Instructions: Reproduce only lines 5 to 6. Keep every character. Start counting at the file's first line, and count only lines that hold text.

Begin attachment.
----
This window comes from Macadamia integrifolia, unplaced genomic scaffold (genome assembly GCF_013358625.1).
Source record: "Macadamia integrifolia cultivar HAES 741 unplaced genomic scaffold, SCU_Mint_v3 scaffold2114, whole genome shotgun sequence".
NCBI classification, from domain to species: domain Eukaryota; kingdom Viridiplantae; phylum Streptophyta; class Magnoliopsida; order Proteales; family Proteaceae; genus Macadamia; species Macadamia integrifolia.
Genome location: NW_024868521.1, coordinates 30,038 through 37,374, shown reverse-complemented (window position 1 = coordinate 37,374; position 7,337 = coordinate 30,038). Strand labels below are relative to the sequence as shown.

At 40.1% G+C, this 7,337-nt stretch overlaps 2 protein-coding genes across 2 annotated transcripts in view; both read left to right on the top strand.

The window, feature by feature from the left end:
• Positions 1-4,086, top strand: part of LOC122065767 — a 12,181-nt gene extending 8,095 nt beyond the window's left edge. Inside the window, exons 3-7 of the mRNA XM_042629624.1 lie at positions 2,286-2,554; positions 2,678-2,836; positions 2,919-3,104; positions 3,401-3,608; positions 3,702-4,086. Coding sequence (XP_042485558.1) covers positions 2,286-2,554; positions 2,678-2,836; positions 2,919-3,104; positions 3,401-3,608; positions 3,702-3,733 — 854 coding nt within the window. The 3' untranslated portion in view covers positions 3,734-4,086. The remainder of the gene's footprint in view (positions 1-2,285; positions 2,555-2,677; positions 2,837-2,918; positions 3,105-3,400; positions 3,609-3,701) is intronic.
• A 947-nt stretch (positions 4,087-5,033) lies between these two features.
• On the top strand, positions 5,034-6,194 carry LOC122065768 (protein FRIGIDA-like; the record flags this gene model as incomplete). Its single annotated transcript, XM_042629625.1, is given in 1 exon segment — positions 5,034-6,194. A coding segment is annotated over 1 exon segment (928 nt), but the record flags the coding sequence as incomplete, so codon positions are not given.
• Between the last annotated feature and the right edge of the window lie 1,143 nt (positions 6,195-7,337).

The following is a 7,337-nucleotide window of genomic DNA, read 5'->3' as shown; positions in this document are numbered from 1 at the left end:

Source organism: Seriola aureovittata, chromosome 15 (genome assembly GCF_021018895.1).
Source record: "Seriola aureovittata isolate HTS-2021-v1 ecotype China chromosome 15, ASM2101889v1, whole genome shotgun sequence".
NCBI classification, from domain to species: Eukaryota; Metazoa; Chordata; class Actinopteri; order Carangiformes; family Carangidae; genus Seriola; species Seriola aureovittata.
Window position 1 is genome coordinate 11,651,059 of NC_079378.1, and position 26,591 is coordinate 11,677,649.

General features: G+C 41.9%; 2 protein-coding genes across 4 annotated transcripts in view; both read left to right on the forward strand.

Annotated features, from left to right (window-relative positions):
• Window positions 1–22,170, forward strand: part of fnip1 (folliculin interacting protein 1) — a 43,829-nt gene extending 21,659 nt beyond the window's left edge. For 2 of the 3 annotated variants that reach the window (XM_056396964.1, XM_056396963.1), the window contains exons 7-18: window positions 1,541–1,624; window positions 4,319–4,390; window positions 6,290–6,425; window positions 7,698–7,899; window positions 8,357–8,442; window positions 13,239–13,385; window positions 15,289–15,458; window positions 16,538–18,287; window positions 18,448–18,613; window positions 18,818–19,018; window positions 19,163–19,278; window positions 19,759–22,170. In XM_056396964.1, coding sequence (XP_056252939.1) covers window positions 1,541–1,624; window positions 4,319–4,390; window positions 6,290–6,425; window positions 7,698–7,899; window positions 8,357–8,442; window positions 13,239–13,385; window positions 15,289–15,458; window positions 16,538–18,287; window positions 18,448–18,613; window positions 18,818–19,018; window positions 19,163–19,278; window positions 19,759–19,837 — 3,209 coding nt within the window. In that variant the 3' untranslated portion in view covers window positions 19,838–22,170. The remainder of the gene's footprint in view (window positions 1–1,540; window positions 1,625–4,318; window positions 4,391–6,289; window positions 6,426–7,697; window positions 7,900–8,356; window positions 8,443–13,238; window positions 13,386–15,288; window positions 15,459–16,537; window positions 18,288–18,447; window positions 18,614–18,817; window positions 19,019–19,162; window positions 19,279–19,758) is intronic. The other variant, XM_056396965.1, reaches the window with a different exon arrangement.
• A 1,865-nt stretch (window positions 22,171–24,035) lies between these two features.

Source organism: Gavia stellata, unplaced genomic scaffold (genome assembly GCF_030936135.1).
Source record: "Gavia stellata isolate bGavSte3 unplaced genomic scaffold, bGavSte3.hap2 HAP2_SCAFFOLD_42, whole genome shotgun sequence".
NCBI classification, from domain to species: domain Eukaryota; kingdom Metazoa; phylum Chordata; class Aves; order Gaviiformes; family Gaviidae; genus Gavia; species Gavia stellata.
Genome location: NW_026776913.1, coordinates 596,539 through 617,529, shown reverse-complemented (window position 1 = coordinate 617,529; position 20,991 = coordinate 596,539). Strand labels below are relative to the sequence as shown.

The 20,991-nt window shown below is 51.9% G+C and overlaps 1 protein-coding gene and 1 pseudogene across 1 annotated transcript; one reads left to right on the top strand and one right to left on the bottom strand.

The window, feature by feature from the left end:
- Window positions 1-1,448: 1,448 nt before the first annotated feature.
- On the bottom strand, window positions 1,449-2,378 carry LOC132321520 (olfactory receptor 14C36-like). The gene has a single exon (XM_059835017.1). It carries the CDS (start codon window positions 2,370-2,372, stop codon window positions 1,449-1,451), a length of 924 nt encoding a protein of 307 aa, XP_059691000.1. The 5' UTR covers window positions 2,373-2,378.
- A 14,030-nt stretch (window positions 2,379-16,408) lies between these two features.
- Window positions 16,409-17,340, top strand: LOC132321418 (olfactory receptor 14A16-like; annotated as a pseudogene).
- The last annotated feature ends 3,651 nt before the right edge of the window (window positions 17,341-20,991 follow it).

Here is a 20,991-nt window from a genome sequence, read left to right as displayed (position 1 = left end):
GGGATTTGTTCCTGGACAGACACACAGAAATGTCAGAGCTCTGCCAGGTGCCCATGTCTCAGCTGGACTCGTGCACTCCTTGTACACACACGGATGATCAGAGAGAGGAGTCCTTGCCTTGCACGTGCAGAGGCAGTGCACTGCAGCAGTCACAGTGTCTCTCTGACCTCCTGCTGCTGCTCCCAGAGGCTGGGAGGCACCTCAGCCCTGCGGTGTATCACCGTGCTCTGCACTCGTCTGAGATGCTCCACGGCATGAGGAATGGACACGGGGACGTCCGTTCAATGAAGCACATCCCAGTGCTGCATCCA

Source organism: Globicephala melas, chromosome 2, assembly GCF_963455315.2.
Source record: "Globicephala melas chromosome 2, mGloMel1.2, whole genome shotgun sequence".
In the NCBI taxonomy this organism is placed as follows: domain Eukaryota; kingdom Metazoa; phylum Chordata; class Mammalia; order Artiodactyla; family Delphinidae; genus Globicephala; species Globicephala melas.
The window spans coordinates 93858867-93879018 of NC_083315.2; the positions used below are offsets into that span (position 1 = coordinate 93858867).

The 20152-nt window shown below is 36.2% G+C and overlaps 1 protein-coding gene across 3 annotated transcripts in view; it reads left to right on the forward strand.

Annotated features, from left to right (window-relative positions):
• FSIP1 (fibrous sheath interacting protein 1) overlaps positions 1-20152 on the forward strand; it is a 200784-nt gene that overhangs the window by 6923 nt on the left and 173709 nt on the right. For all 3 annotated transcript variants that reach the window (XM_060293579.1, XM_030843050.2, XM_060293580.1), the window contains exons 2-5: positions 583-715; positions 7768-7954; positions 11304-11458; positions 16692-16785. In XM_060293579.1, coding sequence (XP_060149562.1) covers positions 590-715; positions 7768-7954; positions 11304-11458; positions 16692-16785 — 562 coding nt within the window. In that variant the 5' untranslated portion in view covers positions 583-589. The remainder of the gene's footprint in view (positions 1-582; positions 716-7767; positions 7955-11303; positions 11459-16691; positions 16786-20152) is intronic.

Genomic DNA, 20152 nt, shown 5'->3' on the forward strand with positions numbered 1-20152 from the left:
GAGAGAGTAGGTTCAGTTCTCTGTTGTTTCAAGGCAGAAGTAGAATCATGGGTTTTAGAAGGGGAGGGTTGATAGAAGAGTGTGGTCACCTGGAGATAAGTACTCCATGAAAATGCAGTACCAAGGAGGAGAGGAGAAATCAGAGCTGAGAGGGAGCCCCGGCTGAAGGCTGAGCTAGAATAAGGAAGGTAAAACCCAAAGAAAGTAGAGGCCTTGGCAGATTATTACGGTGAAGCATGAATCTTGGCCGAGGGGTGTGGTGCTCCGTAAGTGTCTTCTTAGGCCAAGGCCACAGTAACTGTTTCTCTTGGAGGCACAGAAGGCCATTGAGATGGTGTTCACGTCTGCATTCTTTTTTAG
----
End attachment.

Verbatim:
At 40.1% G+C, this 7,337-nt stretch overlaps 2 protein-coding genes across 2 annotated transcripts in view; both read left to right on the top strand.

The window, feature by feature from the left end: